Coronavirus Act: Emergency Volunteering Leave (EVL)
The Coronavirus Act 2020 (the Act) introduces a new statutory right for employees to take emergency volunteering leave to help support emergency health and social care services.
Under the Act, workers who have been approved by an appropriate authority will be entitled to take unpaid leave to act as an emergency volunteer in health or social care. An appropriate authority is a local authority, the NHS Commissioning Board or the Department of Health. The approval certificate (the emergency volunteering certificate) must specify the period over which the volunteer will be working as an emergency volunteer. The Act provides for the secretary of state to make arrangements for the payment of compensation to emergency volunteers for some loss of earnings (where relevant) and travelling and subsistence.
Certain categories of workers are exempted from the entitlement to take EVL. They include those in a workforce of less than 10, those employed in the police service and those employed by the Crown. There is a power for relevant national authorities to make regulations to extend the list of exempt workers.
How much leave may be taken?
The period of leave can be taken in blocks of two, three or four weeks in each ‘Volunteering Period’. The initial period will be 16 weeks and will begin when the legislation comes into force. That date has yet to be set. Additional 16-week periods may be introduced in due course.
To take emergency volunteering leave, workers must give their employer three working days’ notice and provide them with the emergency volunteering certificate mentioned above.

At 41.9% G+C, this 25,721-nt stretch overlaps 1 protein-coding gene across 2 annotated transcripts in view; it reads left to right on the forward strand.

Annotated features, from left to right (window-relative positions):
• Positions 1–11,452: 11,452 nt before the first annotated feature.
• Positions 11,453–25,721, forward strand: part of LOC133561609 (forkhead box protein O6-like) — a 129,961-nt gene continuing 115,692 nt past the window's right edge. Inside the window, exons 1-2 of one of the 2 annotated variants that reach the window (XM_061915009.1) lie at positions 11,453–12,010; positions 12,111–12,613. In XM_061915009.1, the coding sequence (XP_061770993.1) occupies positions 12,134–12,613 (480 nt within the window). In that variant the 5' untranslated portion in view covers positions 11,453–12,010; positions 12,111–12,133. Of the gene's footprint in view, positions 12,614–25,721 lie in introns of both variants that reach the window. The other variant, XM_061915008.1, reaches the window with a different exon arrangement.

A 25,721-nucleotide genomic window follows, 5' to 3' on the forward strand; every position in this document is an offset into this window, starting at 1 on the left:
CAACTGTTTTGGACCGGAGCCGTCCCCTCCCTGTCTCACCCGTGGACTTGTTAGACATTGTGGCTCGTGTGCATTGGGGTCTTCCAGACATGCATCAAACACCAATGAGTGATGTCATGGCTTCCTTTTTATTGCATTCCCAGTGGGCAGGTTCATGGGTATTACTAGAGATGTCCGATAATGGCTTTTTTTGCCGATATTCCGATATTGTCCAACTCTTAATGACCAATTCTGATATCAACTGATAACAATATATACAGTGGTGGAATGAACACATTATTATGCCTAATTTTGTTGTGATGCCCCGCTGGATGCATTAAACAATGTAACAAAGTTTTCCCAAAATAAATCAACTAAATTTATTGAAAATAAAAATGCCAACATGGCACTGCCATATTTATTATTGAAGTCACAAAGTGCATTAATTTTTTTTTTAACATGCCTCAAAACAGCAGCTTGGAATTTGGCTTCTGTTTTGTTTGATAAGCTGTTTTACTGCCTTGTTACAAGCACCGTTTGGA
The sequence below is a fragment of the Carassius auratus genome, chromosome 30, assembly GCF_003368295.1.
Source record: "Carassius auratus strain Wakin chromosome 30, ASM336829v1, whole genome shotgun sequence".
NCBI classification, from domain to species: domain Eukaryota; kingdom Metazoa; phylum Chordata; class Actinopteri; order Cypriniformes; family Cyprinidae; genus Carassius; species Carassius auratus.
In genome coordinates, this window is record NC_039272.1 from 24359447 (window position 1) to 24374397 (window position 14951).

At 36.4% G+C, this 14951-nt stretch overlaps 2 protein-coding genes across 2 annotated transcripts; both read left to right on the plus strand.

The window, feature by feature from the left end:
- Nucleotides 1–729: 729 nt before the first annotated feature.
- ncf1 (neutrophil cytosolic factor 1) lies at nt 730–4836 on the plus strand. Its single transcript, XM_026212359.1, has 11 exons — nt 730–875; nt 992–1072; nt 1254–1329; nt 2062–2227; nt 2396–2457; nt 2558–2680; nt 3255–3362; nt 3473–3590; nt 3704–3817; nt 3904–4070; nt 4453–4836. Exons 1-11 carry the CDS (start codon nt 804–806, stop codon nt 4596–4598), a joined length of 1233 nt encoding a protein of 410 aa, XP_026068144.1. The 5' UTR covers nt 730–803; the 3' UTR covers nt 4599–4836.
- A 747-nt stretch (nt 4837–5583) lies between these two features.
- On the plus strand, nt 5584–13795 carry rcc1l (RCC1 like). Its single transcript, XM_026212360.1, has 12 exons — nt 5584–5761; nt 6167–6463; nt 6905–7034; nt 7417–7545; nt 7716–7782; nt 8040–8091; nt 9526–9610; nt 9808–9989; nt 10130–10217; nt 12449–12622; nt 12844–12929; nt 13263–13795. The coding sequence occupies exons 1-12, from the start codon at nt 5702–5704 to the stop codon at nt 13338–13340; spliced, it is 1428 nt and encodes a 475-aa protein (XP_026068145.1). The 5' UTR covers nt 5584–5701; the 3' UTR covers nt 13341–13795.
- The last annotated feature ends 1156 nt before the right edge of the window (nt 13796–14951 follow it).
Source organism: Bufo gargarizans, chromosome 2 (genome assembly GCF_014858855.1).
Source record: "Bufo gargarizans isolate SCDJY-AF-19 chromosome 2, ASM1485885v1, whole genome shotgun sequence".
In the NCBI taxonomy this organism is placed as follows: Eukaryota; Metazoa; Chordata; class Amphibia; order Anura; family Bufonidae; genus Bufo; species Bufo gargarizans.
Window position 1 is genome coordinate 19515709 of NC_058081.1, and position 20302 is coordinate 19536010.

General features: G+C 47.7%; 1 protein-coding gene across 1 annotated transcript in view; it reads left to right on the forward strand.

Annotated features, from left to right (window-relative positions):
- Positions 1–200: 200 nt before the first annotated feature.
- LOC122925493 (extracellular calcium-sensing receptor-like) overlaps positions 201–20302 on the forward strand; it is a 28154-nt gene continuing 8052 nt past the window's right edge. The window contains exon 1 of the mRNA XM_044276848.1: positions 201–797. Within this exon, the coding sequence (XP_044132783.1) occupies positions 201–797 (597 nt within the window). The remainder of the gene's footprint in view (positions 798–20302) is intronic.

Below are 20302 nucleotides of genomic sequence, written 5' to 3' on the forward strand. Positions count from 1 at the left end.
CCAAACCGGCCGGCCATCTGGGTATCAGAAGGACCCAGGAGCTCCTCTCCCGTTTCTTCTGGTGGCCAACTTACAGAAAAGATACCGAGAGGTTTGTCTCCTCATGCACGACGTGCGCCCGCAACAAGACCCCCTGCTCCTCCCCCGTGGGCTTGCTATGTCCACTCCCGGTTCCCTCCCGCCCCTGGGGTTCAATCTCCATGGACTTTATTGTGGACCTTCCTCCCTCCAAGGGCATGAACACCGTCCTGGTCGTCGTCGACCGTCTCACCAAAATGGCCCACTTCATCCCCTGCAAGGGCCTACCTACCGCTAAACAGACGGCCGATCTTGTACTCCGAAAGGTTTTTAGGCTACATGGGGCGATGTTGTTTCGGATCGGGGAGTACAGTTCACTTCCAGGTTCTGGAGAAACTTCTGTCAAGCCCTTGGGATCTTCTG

How employees will be compensated?
Those volunteering will not be entitled to paid leave, but they will be entitled to compensation for travel, subsistence and loss of earnings. We do not yet know whether it will cover volunteers’ full pay or whether there will be a limit on the amount a person is entitled to claim.
Rights of employee volunteers protected
Volunteers will have the right to return to the job in which they were employed, under no less favourable terms and conditions and with the same level they were before taking volunteering leave. During the emergency volunteering leave, workers will remain entitled to the continued application of terms and conditions of employment (save in relation to pay). Employees who take emergency volunteering leave will have the right under the Employment Rights Act 1996 (which is appropriately amended) not to be subjected to detriment or dismissal for doing so. This includes rights to pursue complaints and obtain remedies in the employment tribunal.
Employers and employees should look out for the commencement date and for further details on compensation arrangements.